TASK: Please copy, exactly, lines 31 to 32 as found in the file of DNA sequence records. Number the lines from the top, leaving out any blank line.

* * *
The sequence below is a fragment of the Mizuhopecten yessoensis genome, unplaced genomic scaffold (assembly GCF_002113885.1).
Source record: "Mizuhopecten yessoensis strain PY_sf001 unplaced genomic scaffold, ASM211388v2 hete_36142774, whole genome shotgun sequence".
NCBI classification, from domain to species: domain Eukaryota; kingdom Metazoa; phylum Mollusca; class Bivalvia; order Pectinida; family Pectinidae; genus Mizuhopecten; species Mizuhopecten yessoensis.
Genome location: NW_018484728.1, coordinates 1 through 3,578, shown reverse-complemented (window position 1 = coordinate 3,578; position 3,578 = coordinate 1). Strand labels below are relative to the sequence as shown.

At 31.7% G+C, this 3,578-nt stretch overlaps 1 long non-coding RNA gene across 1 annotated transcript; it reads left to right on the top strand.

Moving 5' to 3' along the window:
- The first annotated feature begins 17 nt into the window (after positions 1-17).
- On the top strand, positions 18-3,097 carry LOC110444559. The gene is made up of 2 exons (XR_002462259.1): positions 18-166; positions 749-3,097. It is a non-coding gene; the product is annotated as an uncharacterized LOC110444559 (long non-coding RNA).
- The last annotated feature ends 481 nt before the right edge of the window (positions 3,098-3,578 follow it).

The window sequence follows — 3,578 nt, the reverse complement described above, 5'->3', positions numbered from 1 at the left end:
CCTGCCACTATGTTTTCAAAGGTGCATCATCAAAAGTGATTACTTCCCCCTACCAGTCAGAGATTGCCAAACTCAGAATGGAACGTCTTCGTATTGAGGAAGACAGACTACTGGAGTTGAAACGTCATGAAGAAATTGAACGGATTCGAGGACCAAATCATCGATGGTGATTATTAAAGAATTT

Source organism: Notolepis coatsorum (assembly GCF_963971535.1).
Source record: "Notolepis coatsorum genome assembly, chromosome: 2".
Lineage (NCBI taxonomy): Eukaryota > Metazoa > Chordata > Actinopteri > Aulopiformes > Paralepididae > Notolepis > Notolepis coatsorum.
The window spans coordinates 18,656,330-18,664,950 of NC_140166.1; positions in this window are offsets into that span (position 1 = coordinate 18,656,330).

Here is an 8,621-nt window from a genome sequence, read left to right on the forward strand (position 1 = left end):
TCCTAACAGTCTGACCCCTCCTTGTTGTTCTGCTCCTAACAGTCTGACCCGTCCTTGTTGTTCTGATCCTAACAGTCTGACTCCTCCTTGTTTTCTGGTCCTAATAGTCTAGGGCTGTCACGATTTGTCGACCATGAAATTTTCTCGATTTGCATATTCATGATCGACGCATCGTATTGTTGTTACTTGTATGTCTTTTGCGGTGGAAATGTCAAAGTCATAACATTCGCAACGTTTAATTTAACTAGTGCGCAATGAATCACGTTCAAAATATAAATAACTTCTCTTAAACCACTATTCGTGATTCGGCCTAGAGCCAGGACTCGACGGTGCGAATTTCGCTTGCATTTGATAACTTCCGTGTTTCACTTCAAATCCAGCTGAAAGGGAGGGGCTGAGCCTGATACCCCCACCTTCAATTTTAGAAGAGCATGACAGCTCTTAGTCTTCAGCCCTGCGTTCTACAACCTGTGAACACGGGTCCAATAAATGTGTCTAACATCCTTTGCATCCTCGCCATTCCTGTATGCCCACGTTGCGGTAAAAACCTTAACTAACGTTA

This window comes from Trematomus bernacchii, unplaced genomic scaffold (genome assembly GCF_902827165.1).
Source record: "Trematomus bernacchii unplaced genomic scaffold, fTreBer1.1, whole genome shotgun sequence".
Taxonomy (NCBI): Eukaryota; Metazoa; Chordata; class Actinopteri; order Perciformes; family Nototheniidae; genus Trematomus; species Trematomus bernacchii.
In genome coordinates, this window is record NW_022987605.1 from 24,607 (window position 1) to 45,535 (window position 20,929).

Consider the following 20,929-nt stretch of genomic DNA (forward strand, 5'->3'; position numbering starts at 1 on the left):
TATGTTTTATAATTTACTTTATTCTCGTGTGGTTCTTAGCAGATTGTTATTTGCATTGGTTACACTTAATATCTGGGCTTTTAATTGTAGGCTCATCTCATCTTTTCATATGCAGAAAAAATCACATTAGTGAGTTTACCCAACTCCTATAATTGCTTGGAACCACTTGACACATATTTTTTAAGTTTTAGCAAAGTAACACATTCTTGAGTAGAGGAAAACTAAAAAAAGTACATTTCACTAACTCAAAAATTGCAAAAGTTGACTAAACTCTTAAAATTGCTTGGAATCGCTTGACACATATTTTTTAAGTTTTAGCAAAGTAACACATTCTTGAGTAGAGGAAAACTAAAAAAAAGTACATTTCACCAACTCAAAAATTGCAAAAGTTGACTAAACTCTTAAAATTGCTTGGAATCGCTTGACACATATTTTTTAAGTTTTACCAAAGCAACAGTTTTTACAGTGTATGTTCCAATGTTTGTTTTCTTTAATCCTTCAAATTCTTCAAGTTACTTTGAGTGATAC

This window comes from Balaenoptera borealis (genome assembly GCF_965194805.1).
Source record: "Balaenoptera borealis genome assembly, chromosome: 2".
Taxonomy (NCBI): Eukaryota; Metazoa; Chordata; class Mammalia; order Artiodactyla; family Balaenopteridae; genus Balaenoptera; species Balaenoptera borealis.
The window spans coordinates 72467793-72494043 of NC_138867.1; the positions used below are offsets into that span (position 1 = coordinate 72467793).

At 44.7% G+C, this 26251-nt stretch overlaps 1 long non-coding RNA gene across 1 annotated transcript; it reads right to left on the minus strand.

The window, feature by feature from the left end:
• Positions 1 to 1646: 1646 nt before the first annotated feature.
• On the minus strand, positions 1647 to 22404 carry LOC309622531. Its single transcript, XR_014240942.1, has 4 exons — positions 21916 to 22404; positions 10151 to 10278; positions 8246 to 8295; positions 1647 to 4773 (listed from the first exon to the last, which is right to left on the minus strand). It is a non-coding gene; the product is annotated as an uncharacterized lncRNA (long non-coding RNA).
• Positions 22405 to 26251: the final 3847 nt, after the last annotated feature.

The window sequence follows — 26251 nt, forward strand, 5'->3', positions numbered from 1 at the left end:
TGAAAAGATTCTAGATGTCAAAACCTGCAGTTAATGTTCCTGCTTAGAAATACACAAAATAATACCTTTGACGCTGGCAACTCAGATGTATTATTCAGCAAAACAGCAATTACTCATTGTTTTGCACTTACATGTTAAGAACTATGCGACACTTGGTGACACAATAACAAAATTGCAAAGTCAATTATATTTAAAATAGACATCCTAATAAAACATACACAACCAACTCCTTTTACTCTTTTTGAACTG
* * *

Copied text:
• On the minus strand, positions 1647 to 22404 carry LOC309622531. Its single transcript, XR_014240942.1, has 4 exons — positions 21916 to 22404; positions 10151 to 10278; positions 8246 to 8295; positions 1647 to 4773 (listed from the first exon to the last, which is right to left on the minus strand). It is a non-coding gene; the product is annotated as an uncharacterized lncRNA (long non-coding RNA).
• Positions 22405 to 26251: the final 3847 nt, after the last annotated feature.